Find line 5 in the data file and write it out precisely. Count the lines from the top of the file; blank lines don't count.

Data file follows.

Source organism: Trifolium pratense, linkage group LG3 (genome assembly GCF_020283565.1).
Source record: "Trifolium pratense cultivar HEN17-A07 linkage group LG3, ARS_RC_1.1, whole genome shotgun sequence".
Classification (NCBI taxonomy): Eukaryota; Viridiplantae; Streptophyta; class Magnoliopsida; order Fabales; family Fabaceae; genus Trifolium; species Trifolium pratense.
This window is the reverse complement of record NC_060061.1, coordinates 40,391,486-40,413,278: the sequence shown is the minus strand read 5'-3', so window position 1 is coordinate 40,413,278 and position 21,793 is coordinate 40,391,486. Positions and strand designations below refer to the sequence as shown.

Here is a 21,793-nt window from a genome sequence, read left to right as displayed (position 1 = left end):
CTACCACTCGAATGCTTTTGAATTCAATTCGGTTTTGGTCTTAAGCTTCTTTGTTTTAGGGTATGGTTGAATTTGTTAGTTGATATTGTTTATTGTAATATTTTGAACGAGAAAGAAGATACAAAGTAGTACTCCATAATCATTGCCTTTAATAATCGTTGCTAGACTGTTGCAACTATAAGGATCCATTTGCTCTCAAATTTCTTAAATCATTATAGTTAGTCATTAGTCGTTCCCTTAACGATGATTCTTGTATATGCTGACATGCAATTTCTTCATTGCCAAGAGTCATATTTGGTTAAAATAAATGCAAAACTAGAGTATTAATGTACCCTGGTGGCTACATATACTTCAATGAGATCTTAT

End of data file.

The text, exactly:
Here is a 21,793-nt window from a genome sequence, read left to right as displayed (position 1 = left end):